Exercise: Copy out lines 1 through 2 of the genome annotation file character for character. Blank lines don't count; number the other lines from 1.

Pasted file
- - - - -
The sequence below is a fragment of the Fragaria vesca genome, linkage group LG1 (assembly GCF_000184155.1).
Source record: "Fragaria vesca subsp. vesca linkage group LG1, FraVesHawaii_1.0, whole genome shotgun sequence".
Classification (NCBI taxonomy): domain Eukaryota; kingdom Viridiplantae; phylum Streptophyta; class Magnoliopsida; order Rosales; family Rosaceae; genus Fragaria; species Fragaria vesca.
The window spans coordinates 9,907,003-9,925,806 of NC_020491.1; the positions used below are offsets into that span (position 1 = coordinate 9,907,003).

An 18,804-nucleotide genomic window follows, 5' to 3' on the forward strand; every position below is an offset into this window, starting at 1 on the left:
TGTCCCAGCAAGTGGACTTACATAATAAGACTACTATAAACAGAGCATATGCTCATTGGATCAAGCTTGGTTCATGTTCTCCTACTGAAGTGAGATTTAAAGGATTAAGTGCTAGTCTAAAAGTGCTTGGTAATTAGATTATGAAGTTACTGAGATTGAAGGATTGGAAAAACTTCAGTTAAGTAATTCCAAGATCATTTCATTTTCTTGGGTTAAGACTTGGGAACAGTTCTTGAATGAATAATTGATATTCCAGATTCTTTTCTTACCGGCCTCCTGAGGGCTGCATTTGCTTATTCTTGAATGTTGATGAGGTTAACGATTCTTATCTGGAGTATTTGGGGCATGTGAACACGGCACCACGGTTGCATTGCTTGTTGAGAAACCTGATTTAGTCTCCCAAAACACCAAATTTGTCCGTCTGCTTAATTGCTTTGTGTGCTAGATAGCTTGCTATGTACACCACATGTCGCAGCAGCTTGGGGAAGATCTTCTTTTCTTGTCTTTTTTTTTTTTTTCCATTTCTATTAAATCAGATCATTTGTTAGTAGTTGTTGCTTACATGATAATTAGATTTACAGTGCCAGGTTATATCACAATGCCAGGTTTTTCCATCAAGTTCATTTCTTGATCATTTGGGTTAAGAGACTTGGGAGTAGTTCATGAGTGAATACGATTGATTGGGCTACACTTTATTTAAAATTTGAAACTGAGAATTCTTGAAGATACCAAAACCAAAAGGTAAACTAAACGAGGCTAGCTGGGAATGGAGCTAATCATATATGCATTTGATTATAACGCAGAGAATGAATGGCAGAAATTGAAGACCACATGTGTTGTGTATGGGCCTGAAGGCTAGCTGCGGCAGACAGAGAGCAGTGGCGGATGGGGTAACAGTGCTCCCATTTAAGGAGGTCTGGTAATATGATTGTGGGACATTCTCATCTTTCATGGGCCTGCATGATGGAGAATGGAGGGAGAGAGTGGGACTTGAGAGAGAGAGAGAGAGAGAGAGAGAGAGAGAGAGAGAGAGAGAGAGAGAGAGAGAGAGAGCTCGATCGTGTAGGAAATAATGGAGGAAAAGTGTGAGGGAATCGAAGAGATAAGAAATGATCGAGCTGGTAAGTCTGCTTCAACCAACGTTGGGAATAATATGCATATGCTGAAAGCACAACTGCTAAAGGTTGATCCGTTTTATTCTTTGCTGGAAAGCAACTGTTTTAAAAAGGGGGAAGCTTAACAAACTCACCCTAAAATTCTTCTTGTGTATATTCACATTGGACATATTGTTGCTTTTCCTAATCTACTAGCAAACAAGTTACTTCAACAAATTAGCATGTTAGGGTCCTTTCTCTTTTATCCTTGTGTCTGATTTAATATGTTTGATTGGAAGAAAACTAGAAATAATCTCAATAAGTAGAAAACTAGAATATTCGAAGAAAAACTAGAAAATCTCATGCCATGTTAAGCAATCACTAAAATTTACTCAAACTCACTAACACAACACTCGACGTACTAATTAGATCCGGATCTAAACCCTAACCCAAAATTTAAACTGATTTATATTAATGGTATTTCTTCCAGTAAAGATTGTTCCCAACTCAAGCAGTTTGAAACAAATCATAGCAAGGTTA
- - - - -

The sequence below is a fragment of the Fragaria vesca genome, linkage group LG1 (assembly GCF_000184155.1).
Source record: "Fragaria vesca subsp. vesca linkage group LG1, FraVesHawaii_1.0, whole genome shotgun sequence".